King & Wood Mallesons, Clifford Chance, offshore company AMS Law and US firm Hughes Hubbard & Reed advise Hong Kong-based artificial intelligence (AI) firm SenseTime on its $ 2 billion initial public offering (IPO) dollars on the Hong Kong Stock Exchange. .
Founded by a group of professors from local universities, SenseTime is developing AI technology used in autonomous driving, augmented reality, medical imaging and facial recognition.
SenseTime’s IPO to be launched as part of an ongoing consultation led by the Chinese regulator, the Cyberspace Administration of China (CAC), on its plan to impose cybersecurity reviews on Chinese companies seeking to be listed. in Hong Kong for national security reasons.
The consultation will end on December 13, so an IPO before the end of this year will put SenseTime ahead of any implementation of the CAC’s proposed regulations.
King & Wood advises SenseTime on Chinese law, Clifford Chance provides legal advice in Hong Kong and the United States, AMS Law advises on legal matters relating to the Cayman Islands and Hughes Hubbard advises the company on legal matters American export control.
In 2017, Clifford Chance also advised SenseTime on its $ 410 million Series B preferred share investments with private equity funds and institutional investors including CDH Investments, Sailing Capital and China International Capital Corporation (CICC). .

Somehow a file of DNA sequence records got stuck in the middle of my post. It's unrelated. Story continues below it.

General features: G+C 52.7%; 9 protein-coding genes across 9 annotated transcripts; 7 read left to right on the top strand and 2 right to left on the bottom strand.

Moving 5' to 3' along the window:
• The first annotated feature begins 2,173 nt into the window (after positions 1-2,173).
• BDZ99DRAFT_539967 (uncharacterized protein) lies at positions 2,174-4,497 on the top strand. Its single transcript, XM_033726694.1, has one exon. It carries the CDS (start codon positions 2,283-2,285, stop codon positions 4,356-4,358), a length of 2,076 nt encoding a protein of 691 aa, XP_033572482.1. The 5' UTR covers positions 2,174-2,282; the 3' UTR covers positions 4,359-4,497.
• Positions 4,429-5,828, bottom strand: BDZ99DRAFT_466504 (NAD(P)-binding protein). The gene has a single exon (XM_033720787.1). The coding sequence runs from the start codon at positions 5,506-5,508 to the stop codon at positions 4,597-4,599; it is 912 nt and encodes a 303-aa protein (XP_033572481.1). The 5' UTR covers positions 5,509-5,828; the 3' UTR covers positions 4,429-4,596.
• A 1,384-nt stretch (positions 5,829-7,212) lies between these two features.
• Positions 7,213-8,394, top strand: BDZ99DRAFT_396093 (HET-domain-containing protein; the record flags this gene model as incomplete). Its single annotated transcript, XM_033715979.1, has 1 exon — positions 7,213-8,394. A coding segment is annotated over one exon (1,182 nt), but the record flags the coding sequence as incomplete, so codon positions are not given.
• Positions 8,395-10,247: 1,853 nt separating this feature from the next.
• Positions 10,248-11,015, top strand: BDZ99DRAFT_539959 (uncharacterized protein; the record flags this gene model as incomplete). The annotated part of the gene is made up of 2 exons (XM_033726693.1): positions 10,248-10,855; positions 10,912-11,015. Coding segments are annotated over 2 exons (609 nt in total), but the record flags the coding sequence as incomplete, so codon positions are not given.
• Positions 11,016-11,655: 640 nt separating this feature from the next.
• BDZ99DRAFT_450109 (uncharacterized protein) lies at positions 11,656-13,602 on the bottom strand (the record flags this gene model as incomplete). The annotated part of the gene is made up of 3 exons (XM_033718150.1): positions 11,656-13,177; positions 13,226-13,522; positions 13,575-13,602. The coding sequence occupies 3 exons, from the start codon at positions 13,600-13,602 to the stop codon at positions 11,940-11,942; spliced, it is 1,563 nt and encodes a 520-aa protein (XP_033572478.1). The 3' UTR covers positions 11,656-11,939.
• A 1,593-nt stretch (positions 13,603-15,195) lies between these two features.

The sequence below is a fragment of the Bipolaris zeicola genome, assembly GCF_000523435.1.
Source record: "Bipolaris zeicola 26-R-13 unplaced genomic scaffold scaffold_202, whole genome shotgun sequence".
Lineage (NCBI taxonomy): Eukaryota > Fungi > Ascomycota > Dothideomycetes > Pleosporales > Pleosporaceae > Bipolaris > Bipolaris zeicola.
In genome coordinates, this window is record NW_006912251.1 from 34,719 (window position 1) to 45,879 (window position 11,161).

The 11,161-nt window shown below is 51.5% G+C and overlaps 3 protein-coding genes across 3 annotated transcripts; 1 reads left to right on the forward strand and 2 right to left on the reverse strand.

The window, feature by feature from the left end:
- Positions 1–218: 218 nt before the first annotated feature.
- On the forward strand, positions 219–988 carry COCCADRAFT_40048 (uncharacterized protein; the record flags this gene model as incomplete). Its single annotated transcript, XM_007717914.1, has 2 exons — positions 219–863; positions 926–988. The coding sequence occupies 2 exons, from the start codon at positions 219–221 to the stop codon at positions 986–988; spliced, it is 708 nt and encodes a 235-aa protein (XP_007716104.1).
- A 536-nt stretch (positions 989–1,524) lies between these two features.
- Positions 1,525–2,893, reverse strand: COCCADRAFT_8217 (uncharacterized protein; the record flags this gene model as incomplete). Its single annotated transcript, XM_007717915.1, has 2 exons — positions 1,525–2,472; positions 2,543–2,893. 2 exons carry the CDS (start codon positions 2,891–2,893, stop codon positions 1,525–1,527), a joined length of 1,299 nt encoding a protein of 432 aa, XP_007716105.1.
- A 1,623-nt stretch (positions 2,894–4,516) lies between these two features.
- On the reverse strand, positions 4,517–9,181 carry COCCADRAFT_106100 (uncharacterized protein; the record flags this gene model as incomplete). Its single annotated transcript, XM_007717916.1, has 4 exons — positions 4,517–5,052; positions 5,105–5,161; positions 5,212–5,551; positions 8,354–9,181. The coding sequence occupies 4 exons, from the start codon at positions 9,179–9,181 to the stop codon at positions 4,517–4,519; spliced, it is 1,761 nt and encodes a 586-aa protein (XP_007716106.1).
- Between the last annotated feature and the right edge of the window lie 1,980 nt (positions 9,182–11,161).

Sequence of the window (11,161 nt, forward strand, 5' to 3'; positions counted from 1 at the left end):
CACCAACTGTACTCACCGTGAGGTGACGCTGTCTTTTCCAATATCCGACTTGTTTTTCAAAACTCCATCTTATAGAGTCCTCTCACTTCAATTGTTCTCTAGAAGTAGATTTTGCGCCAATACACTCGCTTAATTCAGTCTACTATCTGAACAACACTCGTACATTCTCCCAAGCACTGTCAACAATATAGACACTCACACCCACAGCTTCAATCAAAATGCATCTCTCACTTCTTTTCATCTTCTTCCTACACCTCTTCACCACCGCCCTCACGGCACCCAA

The underwriters of SenseTime’s IPO — CICC, Haitong International Securities Group, and Hong Kong and Shanghai Banking Group — are advised by Beijing-based law firms Slaughter and May and Zhong Lun.
Listing activity in Hong Kong slowed sharply in the third quarter with just $ 6.2 billion raised, the lowest amount since the start of the pandemic.
To increase its appeal, the Hong Kong Stock Exchange recently announced that it will soon lower the capitalization qualification – from HK $ 40 billion ($ 5.1 billion) to HK $ 3 billion ($ 385 million) – to enable small businesses to raise funds through secondary listings.
The announcement coincides with the resumption of stock market deposits from the Weibo microblogging platform and NetEase-backed music streaming site Cloud Village. Together, the two tech companies aim to raise around $ 1 billion through their Hong Kong listings.
Both issuers had been mulling over Hong Kong listings since the start of the year, but had put their plans on hold due to uncertainties over Beijing’s new data regulations.
Weibo and Cloud Village are advised by Skadden, Arps, Slate, Meagher & Flom. Julie Gao, Paloma Wang, and Yuting Wu from Skadden advise Weibo. Wang and Gao are also at the head of the Cloud Village deal.
Dubbed China’s Twitter, Weibo sells 11 million shares for $ 547.3 million. The firm is also advised by Beijing-based TransAsia Lawyers.
Cloud Village provides online karaoke, live streaming and lyrics sharing services to its users, and generates revenue through subscriptions, virtual gifts and advertising. The company has raised $ 422 million and its shares will begin trading on December 2.
JunHe Law Offices and Maples and Calder also advise Cloud Village.
Freshfields Bruckhaus Deringer and Chinese firm Jingtian & Gongcheng advise underwriters including Goldman Sachs, Credit Suisse, Citic Securities and CICC.
The Freshfields team is led by Hong Kong partners Teresa Ko, Richard Wang and Calvin Lai.